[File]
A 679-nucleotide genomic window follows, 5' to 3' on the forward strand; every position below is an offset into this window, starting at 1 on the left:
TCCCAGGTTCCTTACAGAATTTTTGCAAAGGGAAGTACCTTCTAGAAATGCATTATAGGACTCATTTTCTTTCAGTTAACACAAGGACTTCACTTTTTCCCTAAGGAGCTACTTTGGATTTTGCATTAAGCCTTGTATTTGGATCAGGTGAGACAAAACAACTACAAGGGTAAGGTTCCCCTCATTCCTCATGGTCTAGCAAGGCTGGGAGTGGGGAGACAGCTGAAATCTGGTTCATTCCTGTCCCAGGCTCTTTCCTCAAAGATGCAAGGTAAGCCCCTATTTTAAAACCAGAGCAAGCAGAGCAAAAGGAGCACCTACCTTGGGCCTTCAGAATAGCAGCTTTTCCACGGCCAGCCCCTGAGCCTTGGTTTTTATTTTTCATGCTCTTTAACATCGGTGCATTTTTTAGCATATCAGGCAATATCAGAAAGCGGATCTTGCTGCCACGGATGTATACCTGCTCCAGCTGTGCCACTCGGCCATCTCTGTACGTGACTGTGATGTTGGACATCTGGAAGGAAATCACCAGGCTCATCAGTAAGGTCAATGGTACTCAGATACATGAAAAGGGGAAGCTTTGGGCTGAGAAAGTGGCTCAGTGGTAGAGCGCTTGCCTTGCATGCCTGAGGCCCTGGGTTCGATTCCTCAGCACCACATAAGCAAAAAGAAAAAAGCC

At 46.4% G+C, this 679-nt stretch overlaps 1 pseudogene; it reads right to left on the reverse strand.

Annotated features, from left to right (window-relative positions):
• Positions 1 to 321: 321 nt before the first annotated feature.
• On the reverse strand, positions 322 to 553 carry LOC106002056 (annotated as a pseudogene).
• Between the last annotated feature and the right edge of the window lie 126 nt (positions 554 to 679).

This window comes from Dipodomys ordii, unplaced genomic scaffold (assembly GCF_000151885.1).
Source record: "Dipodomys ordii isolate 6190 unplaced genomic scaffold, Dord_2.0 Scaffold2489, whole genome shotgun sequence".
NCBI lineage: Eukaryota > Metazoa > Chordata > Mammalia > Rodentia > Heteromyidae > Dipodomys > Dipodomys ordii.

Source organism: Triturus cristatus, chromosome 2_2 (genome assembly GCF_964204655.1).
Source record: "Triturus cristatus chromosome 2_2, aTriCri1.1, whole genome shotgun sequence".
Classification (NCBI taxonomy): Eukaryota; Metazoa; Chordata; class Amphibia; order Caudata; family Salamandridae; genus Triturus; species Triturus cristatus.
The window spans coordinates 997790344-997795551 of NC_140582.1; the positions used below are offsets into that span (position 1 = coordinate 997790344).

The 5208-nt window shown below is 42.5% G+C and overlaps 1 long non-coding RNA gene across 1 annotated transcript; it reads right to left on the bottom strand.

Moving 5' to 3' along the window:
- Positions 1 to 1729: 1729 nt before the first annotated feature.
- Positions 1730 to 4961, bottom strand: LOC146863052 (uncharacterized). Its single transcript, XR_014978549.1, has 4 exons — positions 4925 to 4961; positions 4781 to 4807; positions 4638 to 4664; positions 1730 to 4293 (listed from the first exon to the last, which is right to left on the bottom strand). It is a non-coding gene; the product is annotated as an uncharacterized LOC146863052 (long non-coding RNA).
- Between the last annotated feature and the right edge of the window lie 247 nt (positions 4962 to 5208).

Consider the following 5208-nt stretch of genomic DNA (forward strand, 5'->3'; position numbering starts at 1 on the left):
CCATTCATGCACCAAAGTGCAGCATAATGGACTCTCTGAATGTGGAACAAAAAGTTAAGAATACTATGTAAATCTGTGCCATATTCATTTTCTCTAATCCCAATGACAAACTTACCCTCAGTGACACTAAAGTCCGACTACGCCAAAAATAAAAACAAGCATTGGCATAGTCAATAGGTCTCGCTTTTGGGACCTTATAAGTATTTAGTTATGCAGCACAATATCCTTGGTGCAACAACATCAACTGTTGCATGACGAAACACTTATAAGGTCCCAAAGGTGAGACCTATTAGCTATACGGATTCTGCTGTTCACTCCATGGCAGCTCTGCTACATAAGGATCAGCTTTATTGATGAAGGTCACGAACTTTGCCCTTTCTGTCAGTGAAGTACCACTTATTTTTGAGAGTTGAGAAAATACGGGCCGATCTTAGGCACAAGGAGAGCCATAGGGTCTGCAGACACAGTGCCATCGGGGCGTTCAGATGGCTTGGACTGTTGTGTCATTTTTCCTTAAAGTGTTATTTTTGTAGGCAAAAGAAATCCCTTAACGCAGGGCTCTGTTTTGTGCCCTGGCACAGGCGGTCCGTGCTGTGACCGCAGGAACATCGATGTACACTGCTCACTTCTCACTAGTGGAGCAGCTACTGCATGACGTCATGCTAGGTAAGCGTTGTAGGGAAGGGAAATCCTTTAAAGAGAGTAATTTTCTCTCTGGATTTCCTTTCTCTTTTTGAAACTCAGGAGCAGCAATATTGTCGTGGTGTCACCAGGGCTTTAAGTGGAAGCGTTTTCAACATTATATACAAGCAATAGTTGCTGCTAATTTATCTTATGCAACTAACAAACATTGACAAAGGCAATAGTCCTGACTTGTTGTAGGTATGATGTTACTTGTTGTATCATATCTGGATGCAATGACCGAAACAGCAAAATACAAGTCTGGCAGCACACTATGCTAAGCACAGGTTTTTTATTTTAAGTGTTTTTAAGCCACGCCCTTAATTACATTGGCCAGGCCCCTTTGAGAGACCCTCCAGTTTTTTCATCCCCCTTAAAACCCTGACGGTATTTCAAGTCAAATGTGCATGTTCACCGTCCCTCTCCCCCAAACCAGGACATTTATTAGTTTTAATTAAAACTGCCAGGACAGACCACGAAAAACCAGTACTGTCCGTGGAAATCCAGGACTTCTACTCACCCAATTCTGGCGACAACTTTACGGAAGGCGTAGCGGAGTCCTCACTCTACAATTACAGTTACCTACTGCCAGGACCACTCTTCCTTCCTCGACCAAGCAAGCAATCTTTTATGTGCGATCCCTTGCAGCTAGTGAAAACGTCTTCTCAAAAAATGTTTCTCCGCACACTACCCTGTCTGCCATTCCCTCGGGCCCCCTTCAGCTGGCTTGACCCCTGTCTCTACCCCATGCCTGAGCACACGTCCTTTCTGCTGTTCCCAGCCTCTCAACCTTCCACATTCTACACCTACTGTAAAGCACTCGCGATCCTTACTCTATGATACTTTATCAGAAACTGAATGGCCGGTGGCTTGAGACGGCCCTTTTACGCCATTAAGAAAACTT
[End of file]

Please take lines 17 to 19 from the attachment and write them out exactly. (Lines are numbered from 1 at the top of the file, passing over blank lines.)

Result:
- Positions 1 to 1729: 1729 nt before the first annotated feature.
- Positions 1730 to 4961, bottom strand: LOC146863052 (uncharacterized). Its single transcript, XR_014978549.1, has 4 exons — positions 4925 to 4961; positions 4781 to 4807; positions 4638 to 4664; positions 1730 to 4293 (listed from the first exon to the last, which is right to left on the bottom strand). It is a non-coding gene; the product is annotated as an uncharacterized LOC146863052 (long non-coding RNA).
- Between the last annotated feature and the right edge of the window lie 247 nt (positions 4962 to 5208).